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Inappropriate material removed
I removed most of the 'Post WWII' section, as it was written in a tone more reminiscent of a newspaper report than an encyclopaedia article, and was furthermore unreferenced, making it original research. If anyone wishes to add this section back into the article, they may do so, but I ask that they write it in a more neutral and objective tone and provide appropriate references. Terraxos 23:47, 10 October 2007 (UTC)
Why haven't you mentioned Carlson's right hand man, Victor "Transport" Maghakian, on this list? I find that highly dishonorable equivalent to a spit on the face. You and the Marine Corps will be cursed till eternity until you give him proper respect. Do you really think that you can get away in ignoring one of the most decorated Marines in WWII history? You have dishonored the Corps. Its a long way to the top if you want to rock and roll. Monte Melkonian (talk) 22:49, 24 March 2011 (UTC)
Smith's book on Carlson's Raid
I have known for some time that Carlson's Raid on Makin was not the great success that it was publicized as early in WW II, or as I was taught in the USMC. But I never believed it was as screwed up as George Smith's book describes it as. I now believe that Carlson was good when it came to talk and theory, but was not a good combat leader, unlike Edson who was. I served as an officer in the USMC during the Viet Nam era, and served in that country. I eventually finished up in the Reserves as a Captain. While proud of my USMC experience, I believe in telling the truth, no matter how distasteful it is, which is why I provided the information I did. According to Smith, Carlson at one point even offered to surrender to the remaining Japanese on the island, something Smith says the USMC finally admitted to in the 60s, but which the Japanese happily revealed after the raid. But we probably don't need to mention that in the article. Anyway, I'm still a history nut (American, World, Military) and mostly contribute to the American Civil War articles. Thomas R. Fasulo (talk) 01:29, 20 September 2008 (UTC)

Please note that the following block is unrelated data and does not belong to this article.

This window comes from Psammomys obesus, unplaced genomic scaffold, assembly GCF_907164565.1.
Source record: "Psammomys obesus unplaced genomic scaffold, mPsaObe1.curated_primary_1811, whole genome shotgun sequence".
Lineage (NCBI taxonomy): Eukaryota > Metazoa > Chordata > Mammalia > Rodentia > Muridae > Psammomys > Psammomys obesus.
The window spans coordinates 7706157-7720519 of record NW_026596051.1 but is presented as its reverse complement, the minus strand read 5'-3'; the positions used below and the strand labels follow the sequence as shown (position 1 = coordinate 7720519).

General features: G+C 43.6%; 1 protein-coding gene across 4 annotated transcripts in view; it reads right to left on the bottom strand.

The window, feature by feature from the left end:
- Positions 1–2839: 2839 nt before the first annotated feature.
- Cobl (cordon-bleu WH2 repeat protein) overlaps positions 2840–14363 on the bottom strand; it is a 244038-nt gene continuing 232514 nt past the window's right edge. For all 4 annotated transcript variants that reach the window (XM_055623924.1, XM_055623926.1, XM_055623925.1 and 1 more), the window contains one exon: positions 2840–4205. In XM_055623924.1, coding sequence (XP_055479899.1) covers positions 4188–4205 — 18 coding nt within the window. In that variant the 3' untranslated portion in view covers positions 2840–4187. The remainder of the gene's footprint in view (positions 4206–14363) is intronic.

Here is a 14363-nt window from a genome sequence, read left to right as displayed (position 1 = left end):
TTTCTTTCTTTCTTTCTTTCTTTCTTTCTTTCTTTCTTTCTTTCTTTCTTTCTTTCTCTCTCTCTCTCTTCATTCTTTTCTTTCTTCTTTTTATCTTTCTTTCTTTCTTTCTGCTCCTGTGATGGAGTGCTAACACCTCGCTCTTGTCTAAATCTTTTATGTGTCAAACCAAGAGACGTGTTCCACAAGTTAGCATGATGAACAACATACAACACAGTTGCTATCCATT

I am a Chest nut and always as a Marine looking for my roots (if you will). Can anyone tell me why no mention of one of the most decorated Marines in WWII history, like Victor "Transport" Maghakian is not mentioned on this Raider list. I see a lot of wannabes but really, nothing to impressive for me. I'm sure that in the Marine Corps annals that there is mention of "God's" message to the Corps of Maghakian's blood being the first to be shed by a Japanese saber before WWII. A little hint to you boys and girls; don't mess with God. Give Maghakian and Harry "The Killer" (Angel of Death) Kizirian proper respect on these lists. Harry made the "K" Bar famous. — Preceding unsigned comment added by Monte Melkonian (talk • contribs) 00:08, 25 March 2011 (UTC)
Glaring factual error
Please note the following sentence under the sub-heading World War Two combat: When the Marine Raiders were created, they were deployed to attack Japanese positions on the islands of Peleliu and Midway. EXCUSE ME, but there WERE no Japanese positions on Midway Island. The entire first paragraph of this sub heading just doesn't seem to 'flow well', as if it were written by someone whose native language is not English. SO, I removed the reference to Midway, and will attempt to 'clean up' the flow a bit. Sector001 (talk) 19:14, 23 February 2009 (UTC)
2014 Raiders return
From http://www.stripes.com/news/marine-corps-special-operators-renamed-marine-raiders-1.297030 the Raider name is returning to units under MARSOC. — MrDolomite • Talk 14:00, 7 August 2014 (UTC)